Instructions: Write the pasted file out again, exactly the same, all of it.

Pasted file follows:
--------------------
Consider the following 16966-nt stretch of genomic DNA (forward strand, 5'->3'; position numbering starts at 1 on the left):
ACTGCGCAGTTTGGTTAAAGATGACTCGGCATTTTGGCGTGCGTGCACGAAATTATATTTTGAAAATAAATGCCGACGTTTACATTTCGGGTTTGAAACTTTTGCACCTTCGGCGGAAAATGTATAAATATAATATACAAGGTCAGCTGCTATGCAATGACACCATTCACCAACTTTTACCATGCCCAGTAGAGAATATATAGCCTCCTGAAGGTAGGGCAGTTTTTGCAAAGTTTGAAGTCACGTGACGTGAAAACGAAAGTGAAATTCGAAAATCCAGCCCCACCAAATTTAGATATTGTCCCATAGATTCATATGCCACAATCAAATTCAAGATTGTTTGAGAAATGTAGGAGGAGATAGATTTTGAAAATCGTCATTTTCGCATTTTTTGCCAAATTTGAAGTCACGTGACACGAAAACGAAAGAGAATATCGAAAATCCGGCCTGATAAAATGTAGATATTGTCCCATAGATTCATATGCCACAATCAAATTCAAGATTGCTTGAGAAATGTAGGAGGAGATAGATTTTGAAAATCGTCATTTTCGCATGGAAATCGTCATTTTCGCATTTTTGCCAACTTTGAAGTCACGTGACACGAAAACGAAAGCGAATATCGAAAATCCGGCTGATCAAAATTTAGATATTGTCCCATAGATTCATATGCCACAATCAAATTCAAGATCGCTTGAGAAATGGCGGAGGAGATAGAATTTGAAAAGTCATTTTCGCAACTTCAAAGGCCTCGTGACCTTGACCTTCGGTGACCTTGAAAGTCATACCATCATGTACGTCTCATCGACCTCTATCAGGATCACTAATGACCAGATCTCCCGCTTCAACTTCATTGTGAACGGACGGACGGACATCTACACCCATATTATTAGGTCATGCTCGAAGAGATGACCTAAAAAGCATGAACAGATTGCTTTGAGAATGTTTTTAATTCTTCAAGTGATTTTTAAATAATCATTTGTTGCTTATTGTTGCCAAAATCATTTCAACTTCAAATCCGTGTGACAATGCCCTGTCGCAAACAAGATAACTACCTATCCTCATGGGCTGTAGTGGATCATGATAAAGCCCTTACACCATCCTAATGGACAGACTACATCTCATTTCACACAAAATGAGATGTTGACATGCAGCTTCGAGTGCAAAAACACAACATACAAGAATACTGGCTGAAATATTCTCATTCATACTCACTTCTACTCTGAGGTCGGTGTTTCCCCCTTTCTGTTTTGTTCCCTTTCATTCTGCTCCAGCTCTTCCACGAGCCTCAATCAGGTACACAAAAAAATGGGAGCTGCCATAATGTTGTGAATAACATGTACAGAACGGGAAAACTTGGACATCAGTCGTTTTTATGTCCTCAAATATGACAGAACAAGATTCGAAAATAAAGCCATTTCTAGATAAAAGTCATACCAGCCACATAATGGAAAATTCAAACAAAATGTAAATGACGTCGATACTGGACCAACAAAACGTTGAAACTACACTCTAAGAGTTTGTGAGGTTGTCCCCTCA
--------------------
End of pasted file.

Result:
Consider the following 16966-nt stretch of genomic DNA (forward strand, 5'->3'; position numbering starts at 1 on the left):
ACTGCGCAGTTTGGTTAAAGATGACTCGGCATTTTGGCGTGCGTGCACGAAATTATATTTTGAAAATAAATGCCGACGTTTACATTTCGGGTTTGAAACTTTTGCACCTTCGGCGGAAAATGTATAAATATAATATACAAGGTCAGCTGCTATGCAATGACACCATTCACCAACTTTTACCATGCCCAGTAGAGAATATATAGCCTCCTGAAGGTAGGGCAGTTTTTGCAAAGTTTGAAGTCACGTGACGTGAAAACGAAAGTGAAATTCGAAAATCCAGCCCCACCAAATTTAGATATTGTCCCATAGATTCATATGCCACAATCAAATTCAAGATTGTTTGAGAAATGTAGGAGGAGATAGATTTTGAAAATCGTCATTTTCGCATTTTTTGCCAAATTTGAAGTCACGTGACACGAAAACGAAAGAGAATATCGAAAATCCGGCCTGATAAAATGTAGATATTGTCCCATAGATTCATATGCCACAATCAAATTCAAGATTGCTTGAGAAATGTAGGAGGAGATAGATTTTGAAAATCGTCATTTTCGCATGGAAATCGTCATTTTCGCATTTTTGCCAACTTTGAAGTCACGTGACACGAAAACGAAAGCGAATATCGAAAATCCGGCTGATCAAAATTTAGATATTGTCCCATAGATTCATATGCCACAATCAAATTCAAGATCGCTTGAGAAATGGCGGAGGAGATAGAATTTGAAAAGTCATTTTCGCAACTTCAAAGGCCTCGTGACCTTGACCTTCGGTGACCTTGAAAGTCATACCATCATGTACGTCTCATCGACCTCTATCAGGATCACTAATGACCAGATCTCCCGCTTCAACTTCATTGTGAACGGACGGACGGACATCTACACCCATATTATTAGGTCATGCTCGAAGAGATGACCTAAAAAGCATGAACAGATTGCTTTGAGAATGTTTTTAATTCTTCAAGTGATTTTTAAATAATCATTTGTTGCTTATTGTTGCCAAAATCATTTCAACTTCAAATCCGTGTGACAATGCCCTGTCGCAAACAAGATAACTACCTATCCTCATGGGCTGTAGTGGATCATGATAAAGCCCTTACACCATCCTAATGGACAGACTACATCTCATTTCACACAAAATGAGATGTTGACATGCAGCTTCGAGTGCAAAAACACAACATACAAGAATACTGGCTGAAATATTCTCATTCATACTCACTTCTACTCTGAGGTCGGTGTTTCCCCCTTTCTGTTTTGTTCCCTTTCATTCTGCTCCAGCTCTTCCACGAGCCTCAATCAGGTACACAAAAAAATGGGAGCTGCCATAATGTTGTGAATAACATGTACAGAACGGGAAAACTTGGACATCAGTCGTTTTTATGTCCTCAAATATGACAGAACAAGATTCGAAAATAAAGCCATTTCTAGATAAAAGTCATACCAGCCACATAATGGAAAATTCAAACAAAATGTAAATGACGTCGATACTGGACCAACAAAACGTTGAAACTACACTCTAAGAGTTTGTGAGGTTGTCCCCTCA